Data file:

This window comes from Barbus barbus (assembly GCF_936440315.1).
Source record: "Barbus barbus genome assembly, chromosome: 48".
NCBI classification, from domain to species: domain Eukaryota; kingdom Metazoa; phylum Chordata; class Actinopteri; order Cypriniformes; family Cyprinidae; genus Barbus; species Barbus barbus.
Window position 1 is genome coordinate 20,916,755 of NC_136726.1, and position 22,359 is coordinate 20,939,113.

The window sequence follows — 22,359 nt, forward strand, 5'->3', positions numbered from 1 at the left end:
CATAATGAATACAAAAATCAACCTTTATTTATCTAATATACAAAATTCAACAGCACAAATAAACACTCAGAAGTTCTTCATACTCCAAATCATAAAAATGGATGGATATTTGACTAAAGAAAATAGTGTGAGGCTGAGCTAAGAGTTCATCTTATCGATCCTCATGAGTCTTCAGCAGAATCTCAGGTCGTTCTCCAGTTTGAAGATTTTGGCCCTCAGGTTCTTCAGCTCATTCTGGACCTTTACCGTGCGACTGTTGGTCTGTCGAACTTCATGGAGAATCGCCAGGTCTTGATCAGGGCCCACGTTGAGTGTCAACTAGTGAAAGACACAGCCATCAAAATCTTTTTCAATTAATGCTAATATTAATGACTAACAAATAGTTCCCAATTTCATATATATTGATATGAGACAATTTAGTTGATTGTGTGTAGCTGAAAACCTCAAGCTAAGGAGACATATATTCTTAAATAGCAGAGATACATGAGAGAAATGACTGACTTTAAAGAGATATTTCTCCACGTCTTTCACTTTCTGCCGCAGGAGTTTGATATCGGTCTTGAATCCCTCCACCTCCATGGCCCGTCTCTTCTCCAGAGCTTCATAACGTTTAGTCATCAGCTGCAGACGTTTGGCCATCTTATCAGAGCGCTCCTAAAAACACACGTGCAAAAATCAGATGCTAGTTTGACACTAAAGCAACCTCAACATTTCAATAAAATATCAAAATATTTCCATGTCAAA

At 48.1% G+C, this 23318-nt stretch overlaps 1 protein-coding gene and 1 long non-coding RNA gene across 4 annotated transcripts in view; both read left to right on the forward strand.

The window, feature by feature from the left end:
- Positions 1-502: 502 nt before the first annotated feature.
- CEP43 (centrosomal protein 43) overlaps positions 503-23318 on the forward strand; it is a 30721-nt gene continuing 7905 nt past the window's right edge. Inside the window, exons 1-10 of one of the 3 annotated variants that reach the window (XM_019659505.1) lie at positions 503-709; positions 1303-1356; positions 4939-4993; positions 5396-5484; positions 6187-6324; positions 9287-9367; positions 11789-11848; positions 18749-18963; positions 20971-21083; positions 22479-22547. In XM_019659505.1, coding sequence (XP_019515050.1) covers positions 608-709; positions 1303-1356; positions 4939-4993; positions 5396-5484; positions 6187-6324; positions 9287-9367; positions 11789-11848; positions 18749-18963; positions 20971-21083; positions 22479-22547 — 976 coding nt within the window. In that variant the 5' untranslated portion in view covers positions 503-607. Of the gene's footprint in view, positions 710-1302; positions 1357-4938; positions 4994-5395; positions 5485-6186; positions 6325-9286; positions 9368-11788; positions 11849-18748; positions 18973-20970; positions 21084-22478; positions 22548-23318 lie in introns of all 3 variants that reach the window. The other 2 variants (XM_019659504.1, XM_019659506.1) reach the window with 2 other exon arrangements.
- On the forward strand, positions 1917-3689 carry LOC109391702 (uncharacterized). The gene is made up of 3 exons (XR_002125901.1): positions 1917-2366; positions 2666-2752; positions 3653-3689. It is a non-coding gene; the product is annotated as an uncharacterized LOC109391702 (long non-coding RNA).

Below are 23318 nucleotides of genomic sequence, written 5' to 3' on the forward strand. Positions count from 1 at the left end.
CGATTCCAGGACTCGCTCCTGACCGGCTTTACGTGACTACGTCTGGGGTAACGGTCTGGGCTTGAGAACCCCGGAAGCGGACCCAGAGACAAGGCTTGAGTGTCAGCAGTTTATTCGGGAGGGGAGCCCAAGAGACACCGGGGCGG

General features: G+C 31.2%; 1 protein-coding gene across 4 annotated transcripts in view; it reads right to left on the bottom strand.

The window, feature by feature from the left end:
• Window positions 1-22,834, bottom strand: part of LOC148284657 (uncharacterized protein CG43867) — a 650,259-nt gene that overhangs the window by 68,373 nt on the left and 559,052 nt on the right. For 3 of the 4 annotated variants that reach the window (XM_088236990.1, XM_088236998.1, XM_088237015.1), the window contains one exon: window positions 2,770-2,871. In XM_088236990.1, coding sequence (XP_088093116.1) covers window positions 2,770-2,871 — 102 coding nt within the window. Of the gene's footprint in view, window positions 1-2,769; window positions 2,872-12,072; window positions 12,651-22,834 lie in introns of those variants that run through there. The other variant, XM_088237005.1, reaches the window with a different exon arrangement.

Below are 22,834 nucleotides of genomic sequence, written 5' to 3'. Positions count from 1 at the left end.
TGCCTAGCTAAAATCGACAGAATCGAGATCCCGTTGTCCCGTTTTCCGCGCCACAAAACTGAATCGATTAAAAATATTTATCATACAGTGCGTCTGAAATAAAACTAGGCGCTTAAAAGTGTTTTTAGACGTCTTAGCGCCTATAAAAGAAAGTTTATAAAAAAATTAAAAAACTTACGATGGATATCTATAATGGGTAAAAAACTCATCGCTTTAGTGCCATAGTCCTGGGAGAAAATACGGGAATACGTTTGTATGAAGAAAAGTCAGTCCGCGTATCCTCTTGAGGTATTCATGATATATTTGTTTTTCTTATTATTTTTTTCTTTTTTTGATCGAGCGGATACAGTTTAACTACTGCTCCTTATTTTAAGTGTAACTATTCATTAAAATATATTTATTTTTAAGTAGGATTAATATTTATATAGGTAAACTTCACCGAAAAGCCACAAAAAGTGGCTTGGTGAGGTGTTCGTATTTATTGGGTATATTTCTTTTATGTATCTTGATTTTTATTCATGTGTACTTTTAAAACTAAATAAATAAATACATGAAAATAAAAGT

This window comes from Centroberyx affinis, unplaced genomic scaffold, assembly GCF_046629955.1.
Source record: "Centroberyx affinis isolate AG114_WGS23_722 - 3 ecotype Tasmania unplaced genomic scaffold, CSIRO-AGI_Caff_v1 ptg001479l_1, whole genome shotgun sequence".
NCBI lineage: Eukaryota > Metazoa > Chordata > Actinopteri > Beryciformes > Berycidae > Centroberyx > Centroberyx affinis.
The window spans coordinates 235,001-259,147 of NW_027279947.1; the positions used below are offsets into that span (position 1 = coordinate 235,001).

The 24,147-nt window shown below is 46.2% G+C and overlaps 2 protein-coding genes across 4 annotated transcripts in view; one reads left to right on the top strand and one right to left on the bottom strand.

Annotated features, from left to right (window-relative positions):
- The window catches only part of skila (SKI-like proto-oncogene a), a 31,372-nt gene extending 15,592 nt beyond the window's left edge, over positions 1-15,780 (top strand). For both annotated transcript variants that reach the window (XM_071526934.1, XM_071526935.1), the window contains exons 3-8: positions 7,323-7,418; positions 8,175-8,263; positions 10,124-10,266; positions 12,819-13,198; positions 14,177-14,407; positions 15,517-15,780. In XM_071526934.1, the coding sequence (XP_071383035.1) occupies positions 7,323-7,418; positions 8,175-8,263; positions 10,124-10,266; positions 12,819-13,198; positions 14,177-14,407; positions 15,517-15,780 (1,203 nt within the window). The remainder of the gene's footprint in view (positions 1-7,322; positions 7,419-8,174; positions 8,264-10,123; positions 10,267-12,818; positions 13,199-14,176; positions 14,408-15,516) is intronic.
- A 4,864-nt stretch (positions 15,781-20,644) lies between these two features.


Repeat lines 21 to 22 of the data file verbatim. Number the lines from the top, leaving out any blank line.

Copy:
NCBI lineage: Eukaryota > Metazoa > Chordata > Actinopteri > Beryciformes > Berycidae > Centroberyx > Centroberyx affinis.
The window spans coordinates 235,001-259,147 of NW_027279947.1; the positions used below are offsets into that span (position 1 = coordinate 235,001).